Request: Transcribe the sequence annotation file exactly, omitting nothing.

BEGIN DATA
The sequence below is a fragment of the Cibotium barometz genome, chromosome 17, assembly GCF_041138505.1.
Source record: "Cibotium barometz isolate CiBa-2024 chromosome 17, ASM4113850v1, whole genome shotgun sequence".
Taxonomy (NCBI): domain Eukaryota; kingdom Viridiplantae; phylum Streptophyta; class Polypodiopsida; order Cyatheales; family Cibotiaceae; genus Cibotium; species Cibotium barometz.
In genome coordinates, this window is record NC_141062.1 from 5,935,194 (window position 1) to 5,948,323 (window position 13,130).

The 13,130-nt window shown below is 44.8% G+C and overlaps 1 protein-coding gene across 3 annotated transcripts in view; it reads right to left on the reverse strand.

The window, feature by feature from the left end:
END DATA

The sequence below is a fragment of the Cibotium barometz genome, chromosome 17, assembly GCF_041138505.1.
Source record: "Cibotium barometz isolate CiBa-2024 chromosome 17, ASM4113850v1, whole genome shotgun sequence".
Taxonomy (NCBI): domain Eukaryota; kingdom Viridiplantae; phylum Streptophyta; class Polypodiopsida; order Cyatheales; family Cibotiaceae; genus Cibotium; species Cibotium barometz.
In genome coordinates, this window is record NC_141062.1 from 5,935,194 (window position 1) to 5,948,323 (window position 13,130).

The 13,130-nt window shown below is 44.8% G+C and overlaps 1 protein-coding gene across 3 annotated transcripts in view; it reads right to left on the reverse strand.

The window, feature by feature from the left end: